Predicting IUCN Extinction Risk Categories for the World's Data Deficient Groupers (Teleostei: Epinephelidae)

Osmar J. Luiz*, Rachael M. Woods, Elizabeth M P Madin, Joshua S. Madin

*Corresponding author for this work

Research output: Contribution to journalLetter

27 Citations (Scopus)
11 Downloads (Pure)

Abstract

Groupers are highly susceptible to human-induced impacts, making them one of the most threatened fish families globally. Extinction risk assessments are important in endangered threatened species management, however the most comprehensive—the International Union for Conservation of Nature (IUCN) Red List—cannot classify approximately one-third of grouper species due to data deficiency. We used an ordinal analytical approach to model relationships between species-level traits and extinction risk categories. We found that larger species and those with shallower maximum depths and smaller geographic ranges had higher extinction risk. Using our best fitting model, we classified data deficient grouper species into IUCN's extinction risk categories based on traits. Most of these species were predicted to be of least concern. However, 12% were predicted to be endangered or vulnerable, suggesting that they may be of conservation interest. Importantly, we provide a quantitative method for overcoming data gaps that can be applied to conservation of other species.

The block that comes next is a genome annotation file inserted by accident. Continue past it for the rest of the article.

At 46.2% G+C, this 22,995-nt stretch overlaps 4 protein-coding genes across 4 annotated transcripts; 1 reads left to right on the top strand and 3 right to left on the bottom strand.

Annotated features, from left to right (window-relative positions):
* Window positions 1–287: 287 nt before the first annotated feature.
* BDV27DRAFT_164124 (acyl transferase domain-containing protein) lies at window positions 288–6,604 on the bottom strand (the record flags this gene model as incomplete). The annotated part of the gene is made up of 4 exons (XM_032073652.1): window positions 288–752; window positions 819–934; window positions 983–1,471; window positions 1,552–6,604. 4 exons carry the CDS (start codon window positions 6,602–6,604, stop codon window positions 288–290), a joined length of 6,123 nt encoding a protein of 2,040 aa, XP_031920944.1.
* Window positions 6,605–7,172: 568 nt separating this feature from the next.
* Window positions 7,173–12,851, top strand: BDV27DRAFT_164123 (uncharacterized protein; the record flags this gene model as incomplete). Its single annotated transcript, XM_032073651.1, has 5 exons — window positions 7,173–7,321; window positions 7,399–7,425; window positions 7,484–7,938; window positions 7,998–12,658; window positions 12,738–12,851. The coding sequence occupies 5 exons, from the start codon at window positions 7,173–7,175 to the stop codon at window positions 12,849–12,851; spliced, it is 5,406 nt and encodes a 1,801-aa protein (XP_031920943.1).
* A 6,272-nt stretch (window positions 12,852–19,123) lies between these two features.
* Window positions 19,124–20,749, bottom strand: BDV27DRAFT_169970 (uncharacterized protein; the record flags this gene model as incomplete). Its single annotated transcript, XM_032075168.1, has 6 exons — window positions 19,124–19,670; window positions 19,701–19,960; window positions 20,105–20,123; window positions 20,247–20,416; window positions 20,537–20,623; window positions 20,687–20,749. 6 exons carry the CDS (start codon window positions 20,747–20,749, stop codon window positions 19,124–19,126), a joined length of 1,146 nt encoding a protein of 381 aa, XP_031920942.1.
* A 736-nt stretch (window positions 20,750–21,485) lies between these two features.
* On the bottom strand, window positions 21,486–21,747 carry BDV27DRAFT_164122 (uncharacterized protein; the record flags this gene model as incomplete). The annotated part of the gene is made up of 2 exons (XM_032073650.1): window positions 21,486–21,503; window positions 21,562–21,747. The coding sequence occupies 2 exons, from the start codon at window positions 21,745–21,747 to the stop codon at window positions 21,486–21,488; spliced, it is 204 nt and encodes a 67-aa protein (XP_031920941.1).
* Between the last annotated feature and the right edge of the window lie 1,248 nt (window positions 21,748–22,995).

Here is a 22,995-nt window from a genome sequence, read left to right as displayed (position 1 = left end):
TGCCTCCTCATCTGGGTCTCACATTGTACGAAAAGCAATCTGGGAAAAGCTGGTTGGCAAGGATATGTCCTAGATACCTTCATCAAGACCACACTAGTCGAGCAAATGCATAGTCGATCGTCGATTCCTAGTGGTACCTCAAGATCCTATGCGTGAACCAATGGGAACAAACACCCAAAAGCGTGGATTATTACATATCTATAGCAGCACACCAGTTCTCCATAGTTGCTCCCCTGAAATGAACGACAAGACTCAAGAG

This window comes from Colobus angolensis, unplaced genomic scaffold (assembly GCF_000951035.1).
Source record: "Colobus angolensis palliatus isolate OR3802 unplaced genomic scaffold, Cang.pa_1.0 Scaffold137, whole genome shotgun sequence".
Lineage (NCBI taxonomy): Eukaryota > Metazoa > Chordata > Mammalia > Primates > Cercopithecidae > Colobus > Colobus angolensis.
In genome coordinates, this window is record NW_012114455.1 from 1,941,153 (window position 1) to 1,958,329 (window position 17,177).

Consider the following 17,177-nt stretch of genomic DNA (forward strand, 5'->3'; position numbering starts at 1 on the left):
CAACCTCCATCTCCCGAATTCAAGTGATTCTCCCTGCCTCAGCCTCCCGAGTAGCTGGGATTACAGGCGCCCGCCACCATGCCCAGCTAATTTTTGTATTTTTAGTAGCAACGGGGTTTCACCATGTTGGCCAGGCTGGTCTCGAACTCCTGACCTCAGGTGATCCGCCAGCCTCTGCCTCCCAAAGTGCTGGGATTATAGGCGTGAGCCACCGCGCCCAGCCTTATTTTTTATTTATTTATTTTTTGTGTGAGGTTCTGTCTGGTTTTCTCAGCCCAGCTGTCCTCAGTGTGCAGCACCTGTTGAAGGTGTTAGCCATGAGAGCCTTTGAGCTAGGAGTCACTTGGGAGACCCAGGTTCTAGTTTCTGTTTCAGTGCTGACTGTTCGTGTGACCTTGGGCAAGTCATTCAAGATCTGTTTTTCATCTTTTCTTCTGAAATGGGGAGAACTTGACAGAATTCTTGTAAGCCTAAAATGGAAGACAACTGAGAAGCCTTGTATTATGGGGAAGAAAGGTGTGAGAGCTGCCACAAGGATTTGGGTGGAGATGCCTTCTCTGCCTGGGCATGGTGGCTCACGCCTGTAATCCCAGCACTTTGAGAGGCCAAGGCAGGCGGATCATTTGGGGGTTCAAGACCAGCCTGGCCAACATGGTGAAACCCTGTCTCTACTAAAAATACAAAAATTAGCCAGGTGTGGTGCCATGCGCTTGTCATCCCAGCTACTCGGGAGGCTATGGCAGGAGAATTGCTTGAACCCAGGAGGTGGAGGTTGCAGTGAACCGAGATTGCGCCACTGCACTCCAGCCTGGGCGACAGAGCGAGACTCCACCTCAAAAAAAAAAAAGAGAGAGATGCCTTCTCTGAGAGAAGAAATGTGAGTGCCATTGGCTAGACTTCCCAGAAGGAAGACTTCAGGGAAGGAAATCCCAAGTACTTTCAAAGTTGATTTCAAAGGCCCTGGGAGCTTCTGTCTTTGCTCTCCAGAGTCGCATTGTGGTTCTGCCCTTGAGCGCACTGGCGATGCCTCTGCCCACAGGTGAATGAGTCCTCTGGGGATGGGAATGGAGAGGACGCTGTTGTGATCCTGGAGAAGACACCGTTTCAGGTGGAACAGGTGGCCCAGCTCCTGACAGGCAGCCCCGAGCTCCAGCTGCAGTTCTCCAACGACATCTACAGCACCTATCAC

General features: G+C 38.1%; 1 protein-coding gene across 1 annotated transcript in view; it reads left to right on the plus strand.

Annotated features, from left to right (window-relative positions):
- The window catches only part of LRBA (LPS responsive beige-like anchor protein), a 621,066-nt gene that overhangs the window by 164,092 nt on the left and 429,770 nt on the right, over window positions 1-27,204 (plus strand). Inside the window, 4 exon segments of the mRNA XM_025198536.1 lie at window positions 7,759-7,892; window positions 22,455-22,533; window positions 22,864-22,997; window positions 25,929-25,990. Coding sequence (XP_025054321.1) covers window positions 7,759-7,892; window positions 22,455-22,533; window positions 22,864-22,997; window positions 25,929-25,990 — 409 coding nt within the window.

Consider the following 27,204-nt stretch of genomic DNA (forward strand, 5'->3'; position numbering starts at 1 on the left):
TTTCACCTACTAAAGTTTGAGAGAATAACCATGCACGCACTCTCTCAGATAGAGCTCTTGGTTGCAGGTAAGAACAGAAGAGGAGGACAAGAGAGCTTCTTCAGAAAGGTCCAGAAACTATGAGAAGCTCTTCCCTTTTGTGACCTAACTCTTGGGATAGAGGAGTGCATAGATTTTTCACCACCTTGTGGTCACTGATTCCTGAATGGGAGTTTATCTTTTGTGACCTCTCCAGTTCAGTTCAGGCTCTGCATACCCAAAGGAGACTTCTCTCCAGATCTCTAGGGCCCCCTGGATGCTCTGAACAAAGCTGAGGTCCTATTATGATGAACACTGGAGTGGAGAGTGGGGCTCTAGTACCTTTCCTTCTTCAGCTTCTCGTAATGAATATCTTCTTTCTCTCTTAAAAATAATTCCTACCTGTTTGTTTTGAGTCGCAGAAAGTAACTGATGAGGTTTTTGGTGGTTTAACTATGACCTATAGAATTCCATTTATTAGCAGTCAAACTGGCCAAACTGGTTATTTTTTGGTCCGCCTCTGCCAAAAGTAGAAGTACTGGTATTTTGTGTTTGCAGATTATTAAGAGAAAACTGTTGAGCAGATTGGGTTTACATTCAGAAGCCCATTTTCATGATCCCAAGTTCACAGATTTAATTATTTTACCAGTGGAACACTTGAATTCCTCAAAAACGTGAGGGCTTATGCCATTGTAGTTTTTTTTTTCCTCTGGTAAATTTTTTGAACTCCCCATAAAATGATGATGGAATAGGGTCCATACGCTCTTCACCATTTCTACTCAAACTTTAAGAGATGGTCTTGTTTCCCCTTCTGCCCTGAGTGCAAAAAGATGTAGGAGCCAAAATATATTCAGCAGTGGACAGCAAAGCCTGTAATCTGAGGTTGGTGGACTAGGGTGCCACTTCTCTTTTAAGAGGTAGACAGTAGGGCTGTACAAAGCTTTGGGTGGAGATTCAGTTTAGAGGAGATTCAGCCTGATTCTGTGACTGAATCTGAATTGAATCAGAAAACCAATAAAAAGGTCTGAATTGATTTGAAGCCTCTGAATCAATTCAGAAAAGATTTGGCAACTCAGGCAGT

Original languageEnglish
Pages (from-to)342-350
Number of pages9
JournalConservation Letters
Volume9
Issue number5
DOIs
Publication statusPublished - 1 Sep 2016

Bibliographical note

Copyright the Author(s) 2016. Version archived for private and non-commercial use with the permission of the author/s and according to publisher conditions. For further rights please contact the publisher.

Keywords

  • Body size
  • coral reef fish
  • depth refuge
  • Epinephelidae
  • fisheries
  • geographic range
  • Red List

Fingerprint Dive into the research topics of 'Predicting IUCN Extinction Risk Categories for the World's Data Deficient Groupers (Teleostei: Epinephelidae)'. Together they form a unique fingerprint.

  • Cite this